Blue dye from different amount of butterfly pea was extracted using microwave irradiation to help considerable improvisation in both the time and yields (Table 1). It was observed from the experimental results that the extraction of dye from butterfly pea employing microwave irradiation was completed in 2 min with 4.605 mg L-1 dye extract in solution.

Table 1: A comparative study between extractions of dye using butterfly pea flower
Image for - Improved Extraction of Natural Blue dye from Butterfly Pea using Microwave Assisted Methodology to Reduce the Effect of Synthetic Blue Dye

Image for - Improved Extraction of Natural Blue dye from Butterfly Pea using Microwave Assisted Methodology to Reduce the Effect of Synthetic Blue Dye
Fig. 2: Extraction of dye from 1 g butterfly pea at different pH using microwave irradiation (irradiation time = 1 min)

On the other side, using the conventional method (aqueous extraction method) it required 3 h for yielding the same blue dye as microwave extracted dye. This comparative study revealed that not only the reaction time reduced from 3 h to 2 min but also the yield of extract material was better in the microwave method. When microwave irradiation was used, the reaction mixture was also found cleaner than the conventional method. As the time of extraction increased, the extraction of dye increased in both the processes but the amount of dye extraction was higher in microwave process at same time intervals.

Effect of pH: From Fig. 2, it was observed that the extraction of dye from butterfly pea flower was a function of pH. The effect of pH on dye extraction was analysed over a pH range 2 to 10 (Fig. 2). As can be observed from Fig. 2, the dye extraction increased with increasing the pH of solution from 2 to 4 and then after it gradually decreased. It was found that if the aqueous medium was slightly acidic, then extraction of dye in water increased as the efficiency of extraction process increased in presence of weakly acidic medium rather than in basic medium for butterfly pea dye. The effect of pH on the extraction of butterfly pea solution was determined by spectrophotometric analysis). Scan spectrum showed different λmax values at different pH. The absorbance at 550, 574, 627, 629 and 670 nm was monitored for the extract solutions at a pH value of 2, 4, 6, 8 and 10, respectively. In acidic pH solution, the color displayed a red color; but in alkaline pH solution, the color changed to greenish blue. The change in colour and extraction rate of butterfly pea solution depends on the change in equilibrium of four anthocyanin species in its petals according to the prevailing pH (Brouillard, 1982; Saha and Datta, 2008; Tantituvanont et al., 2008). The change in the colour intensity at different pH was due to the equilibrium of four anthocyanin species present in the dye. At lower pH, the red colour signified the presence of anthocyanins and in increasing pH, the colour intensity transformed to blue colour due to the presence of quinonoidal base and the yellow colour was for the chalcone.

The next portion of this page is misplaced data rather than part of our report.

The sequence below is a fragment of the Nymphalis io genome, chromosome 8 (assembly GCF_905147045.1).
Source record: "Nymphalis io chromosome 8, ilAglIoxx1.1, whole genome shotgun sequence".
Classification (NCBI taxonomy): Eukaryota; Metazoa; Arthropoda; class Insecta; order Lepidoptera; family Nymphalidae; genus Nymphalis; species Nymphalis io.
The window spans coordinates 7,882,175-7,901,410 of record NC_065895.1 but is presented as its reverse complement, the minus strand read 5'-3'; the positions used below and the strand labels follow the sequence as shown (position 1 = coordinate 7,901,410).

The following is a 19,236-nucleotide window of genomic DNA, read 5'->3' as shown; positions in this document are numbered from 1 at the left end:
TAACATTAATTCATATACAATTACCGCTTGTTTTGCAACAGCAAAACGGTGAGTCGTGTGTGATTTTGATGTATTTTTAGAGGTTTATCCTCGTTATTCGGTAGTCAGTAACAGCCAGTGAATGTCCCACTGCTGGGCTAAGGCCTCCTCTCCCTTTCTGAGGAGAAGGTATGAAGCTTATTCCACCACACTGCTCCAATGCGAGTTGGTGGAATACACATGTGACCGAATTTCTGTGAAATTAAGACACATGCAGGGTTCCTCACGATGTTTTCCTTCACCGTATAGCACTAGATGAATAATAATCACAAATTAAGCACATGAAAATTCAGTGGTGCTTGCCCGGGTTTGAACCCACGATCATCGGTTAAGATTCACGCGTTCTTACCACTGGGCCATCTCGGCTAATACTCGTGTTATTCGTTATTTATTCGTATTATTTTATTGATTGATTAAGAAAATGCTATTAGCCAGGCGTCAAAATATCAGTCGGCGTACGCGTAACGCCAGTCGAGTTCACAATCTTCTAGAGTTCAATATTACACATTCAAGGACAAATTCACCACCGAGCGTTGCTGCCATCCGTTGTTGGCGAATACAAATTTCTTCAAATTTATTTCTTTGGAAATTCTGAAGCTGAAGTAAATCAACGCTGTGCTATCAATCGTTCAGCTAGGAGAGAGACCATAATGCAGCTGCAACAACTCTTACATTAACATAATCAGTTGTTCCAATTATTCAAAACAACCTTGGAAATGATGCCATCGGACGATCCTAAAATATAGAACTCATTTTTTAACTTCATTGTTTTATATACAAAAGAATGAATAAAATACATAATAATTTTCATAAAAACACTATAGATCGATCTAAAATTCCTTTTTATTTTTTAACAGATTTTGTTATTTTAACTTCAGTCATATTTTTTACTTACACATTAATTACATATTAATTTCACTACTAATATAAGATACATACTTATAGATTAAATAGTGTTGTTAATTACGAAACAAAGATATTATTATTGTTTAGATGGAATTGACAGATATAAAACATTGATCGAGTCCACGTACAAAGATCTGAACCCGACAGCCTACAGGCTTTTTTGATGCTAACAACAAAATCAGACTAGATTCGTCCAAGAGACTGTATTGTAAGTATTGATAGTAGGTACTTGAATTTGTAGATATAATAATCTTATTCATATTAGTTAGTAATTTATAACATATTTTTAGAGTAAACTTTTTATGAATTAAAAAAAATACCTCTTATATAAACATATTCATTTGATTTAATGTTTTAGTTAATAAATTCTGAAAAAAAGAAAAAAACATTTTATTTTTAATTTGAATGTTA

Effect of extraction power: The effect of power was also an important factor during dye extraction. In order to make a comparative study of natural dye extraction from butterfly pea in presence of different powers (330, 660 and 800 w) of microwave irradiation, the amount of butterfly pea flower and pH was fixed at 1 gm and pH 7, respectively. Over the examined range, it was observed that the rate of dye extraction increased as the power rose (Fig. 3). The reason behind the phenomenon was that as the power increased, it broke the petals structure more efficiently and the dye inside the petals extracted in solution.

The visible spectrum of colorant extracted by microwave irradiation method at 2 min was compared to that obtained by Aqueous extraction method at 180 min. Figure 4 showed that the maximum absorbance obtained at λ max 575 nm for microwave extract which is higher than the aqueous extraction method.